The major projects for CRS show no signs of slowing down, with the company currently bidding for the second stage of precast work for the M5 East Motorway in the Hunter Valley. CRS will make the precast segments in the Hunter Valley and, once completed, will transport them to the site in Sydney.
CRS has previously worked on significant projects such as Sydney’s M7 Motorway, the Parramatta-Chatswood Railway, the Port Botany Expansion and the Lane Cove Tunnel. Other iconic projects include the Brisbane Clam 7, the Legacy Way Tunnel, the Airport Link Tunnel, the Byron Bay Tunnel, the Hunter Valley Expressway and in Adelaide, the Urban Superway and the Northern Exchange.
TINTENBAR TO EWINGSDALE HIGHWAY
Reinforcing the way
Concrete Reinforcement Services (CRS) are a civil construction company that specialise in bridges, roads, incrementally launched bridges, precast yard and culverts.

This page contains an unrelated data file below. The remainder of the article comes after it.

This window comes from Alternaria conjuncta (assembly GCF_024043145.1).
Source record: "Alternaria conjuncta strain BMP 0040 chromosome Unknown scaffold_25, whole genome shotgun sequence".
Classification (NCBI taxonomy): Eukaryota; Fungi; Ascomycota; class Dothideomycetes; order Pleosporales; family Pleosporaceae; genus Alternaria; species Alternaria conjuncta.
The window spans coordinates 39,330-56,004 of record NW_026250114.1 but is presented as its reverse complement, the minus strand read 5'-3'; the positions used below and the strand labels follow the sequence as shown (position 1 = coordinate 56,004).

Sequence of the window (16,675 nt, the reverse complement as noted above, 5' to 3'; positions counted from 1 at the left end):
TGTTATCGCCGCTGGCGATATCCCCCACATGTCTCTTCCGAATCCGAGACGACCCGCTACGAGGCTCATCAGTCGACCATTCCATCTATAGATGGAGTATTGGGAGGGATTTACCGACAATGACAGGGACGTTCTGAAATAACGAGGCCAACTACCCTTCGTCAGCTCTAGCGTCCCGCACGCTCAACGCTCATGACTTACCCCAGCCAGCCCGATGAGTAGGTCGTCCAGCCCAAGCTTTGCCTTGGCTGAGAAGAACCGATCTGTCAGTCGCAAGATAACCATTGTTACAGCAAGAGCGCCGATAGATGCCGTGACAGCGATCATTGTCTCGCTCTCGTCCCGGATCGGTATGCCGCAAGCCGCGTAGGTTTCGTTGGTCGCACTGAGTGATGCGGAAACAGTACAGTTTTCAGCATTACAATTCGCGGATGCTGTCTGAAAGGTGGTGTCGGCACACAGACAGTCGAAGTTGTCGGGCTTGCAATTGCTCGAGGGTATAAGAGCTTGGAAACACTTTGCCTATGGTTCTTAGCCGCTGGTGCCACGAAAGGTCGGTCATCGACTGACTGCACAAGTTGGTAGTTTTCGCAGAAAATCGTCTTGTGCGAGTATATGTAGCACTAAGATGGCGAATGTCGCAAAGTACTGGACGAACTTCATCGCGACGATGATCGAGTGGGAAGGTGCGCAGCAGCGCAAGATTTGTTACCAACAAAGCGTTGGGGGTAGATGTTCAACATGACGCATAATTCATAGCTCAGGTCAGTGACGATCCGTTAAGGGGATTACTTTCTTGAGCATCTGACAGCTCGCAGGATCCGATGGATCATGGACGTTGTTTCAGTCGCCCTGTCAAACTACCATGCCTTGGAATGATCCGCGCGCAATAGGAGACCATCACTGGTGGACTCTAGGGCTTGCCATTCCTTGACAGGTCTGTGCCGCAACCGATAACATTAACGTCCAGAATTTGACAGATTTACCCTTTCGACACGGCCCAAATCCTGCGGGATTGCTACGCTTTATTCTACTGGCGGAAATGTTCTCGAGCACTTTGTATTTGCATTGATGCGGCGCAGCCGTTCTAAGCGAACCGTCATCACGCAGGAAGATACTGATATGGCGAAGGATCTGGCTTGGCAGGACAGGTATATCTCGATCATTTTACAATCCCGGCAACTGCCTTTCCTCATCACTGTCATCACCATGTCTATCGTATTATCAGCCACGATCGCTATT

Working meticulously on the recent Tintenbar to Ewingsdale project, CRS was responsible for all the reinforcement requirements for the bridges and tunnels.
In all, the company worked on 13 bridges which are located over a 25-kilometre stretch, as well as the twin north-bound and southbound tunnels at St Helena Hill. Each tunnel is 450 metres in length and are the biggest in situ tunnels ever built in Australia. The works also included the positioning of around 40 piers, which were prefabricated on the ground and then moved into place by onsite cranes.
CRS has been working on the Tintenbar to Ewingsdale project since 2012, which has seen the team produce more than 8000 tonnes of reinforcement material.
Concrete Reinforcement Services’ Director Nailer O’Neill said the company currently has 60 of its staff working on the tunnels. CRS is due to complete works at the site by Christmas.
“The project is 80 per cent finished and we are currently working 24 hours a day, completing two 12-hour shifts in both the tunnels,” he said.